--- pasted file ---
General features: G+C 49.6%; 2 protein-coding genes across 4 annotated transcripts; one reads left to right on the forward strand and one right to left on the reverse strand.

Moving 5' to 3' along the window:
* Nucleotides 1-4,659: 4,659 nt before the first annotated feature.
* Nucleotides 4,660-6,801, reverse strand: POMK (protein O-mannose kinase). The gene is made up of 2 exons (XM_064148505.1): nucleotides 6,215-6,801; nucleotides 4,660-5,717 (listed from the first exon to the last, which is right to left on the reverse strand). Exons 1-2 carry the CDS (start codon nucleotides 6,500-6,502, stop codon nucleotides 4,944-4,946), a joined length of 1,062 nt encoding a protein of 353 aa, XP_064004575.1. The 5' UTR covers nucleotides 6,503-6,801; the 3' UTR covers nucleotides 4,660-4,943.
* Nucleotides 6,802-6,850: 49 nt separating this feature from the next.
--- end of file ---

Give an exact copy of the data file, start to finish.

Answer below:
General features: G+C 49.6%; 2 protein-coding genes across 4 annotated transcripts; one reads left to right on the forward strand and one right to left on the reverse strand.

Moving 5' to 3' along the window:
* Nucleotides 1-4,659: 4,659 nt before the first annotated feature.
* Nucleotides 4,660-6,801, reverse strand: POMK (protein O-mannose kinase). The gene is made up of 2 exons (XM_064148505.1): nucleotides 6,215-6,801; nucleotides 4,660-5,717 (listed from the first exon to the last, which is right to left on the reverse strand). Exons 1-2 carry the CDS (start codon nucleotides 6,500-6,502, stop codon nucleotides 4,944-4,946), a joined length of 1,062 nt encoding a protein of 353 aa, XP_064004575.1. The 5' UTR covers nucleotides 6,503-6,801; the 3' UTR covers nucleotides 4,660-4,943.
* Nucleotides 6,802-6,850: 49 nt separating this feature from the next.